Nick Stamoulis
Nick Stamoulis is the President of Brick Marketing, a full service Boston SEO firm. With nearly 13 years of experience in the Internet Marketing industry,... Read Full Bio
Nick Stamoulis
Nick Stamoulis
Nick Stamoulis

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  • Nick,
    Totally agree with you. PPC prices have gone through the roof over the past 8 or so years as larger companies with big pockets dominate the higher priced / popular keywords. Our view it to network more, PPC for brand name (like you have done), referrals and gain new customers off testimonials. Like you say, “an SEO firm’s own SEO campaign is probably their very best case study” works for us and the companies we manage currently. Down the road we’ll investigate again but for now it would eat up too much of our marketing budget.

  • Dom Dedic

    Well it really depends on if we are talking about the expense to market our own site, or sites for clients. From a online marketers perspective, PPC seems pretty expensive with so much $$ going to Adwords, where with organic optimisation we are able to do the work “at cost”and lulled into a false belief that it is cheaper.

    When you take into account the price you would pay to have someone else do your online marketing for you (as is the case with clients who pay you), you will find there is probably little difference. Calculate regular content updates, blogging, article submissions, infographic design and everything else you do on a daily basis to keep your site moving… I think PPC and organic are much of a muchness… especially considering that it takes time to come up the rankings on valuable search terms, where PPC if set up properly gives immediate returns (at a premium cost of course). They are both equally important.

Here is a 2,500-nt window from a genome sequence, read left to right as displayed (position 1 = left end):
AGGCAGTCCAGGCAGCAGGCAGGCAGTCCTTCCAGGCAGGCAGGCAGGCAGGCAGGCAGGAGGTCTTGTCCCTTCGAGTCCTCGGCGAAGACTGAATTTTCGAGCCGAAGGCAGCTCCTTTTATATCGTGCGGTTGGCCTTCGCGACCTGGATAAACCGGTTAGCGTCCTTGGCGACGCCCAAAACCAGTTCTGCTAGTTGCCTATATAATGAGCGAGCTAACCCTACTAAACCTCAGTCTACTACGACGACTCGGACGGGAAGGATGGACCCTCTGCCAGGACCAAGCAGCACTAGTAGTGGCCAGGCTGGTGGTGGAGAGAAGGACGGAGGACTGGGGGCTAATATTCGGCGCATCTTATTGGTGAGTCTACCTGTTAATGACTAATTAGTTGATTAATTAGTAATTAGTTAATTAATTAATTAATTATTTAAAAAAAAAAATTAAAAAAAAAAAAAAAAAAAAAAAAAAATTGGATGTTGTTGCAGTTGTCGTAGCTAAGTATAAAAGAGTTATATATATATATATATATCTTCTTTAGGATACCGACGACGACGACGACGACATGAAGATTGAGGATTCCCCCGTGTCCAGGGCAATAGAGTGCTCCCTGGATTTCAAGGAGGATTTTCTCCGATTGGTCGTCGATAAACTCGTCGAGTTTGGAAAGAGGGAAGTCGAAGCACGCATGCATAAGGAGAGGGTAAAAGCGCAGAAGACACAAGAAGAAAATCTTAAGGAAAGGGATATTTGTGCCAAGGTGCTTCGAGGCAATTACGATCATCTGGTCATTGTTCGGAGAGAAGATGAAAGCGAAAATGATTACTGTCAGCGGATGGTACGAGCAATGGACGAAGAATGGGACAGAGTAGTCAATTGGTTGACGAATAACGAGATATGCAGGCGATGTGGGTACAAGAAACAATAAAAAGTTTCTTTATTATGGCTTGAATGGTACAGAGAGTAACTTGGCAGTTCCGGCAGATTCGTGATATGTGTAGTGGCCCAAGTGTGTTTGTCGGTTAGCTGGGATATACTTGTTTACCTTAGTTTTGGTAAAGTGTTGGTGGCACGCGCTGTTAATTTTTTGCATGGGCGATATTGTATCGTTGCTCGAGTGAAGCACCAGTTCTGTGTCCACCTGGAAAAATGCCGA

• Navneet Singh

    PPC helps in generating the potential client who are really interested in our products and services. But it all depends on how we have created our ad copy

  • Henry H. Hernandez


    I am curious as to what type of clients you were trying to partner with. Picky picky. 🙂

    I believe PPC to be profitable if a campaign is properly broken down. Of course some keywords are hard to really keep going long term unless you have the campaign statistics broken down by time of day etc. to maximize money and efforts.

    Previously, I have broken campaigns down to the top 4 hours in the day and not run them otherwise. Of course, that was a special scenario.

    My Final Answer: Yes, I would use PPC. Yes, it is profitable (not every keyword). The larger your budget, the more you can hammer down the complete conversion funnel to get your ROI.

  • Hi Nick,
    I do agree with you, PPC works greatly for some businesses. It is not at all effective for all kind of websites. To save your advertising dollars from being wasted, you need to keep an eye on each and every metric of your campaign.

  • Thanks for sharing this article! PPC can be a great way to advertise and produce good business for the company.
    Enjoyed reading your blog!

  • Nick,
    I agree with you, PPC will generate a great business for me. It will bring traffic on the site but you have to check the campaign properly. Using site related ads on your campaign and filter the search according to the criteria on the site.
    I really enjoyed your article . 🙂

  • In my humble opinion, it all boils down to which niche you are in and whether the revenue generated are being justified by the cost of ppc. If you have a high profit margin per transaction, ppc is definitely worth it else you are just dumping your cash into the bin. Secondly, the big G is always favouring the authority sites and if you are just a small startup, you won’t be anywhere anytime soon… Reality is harsh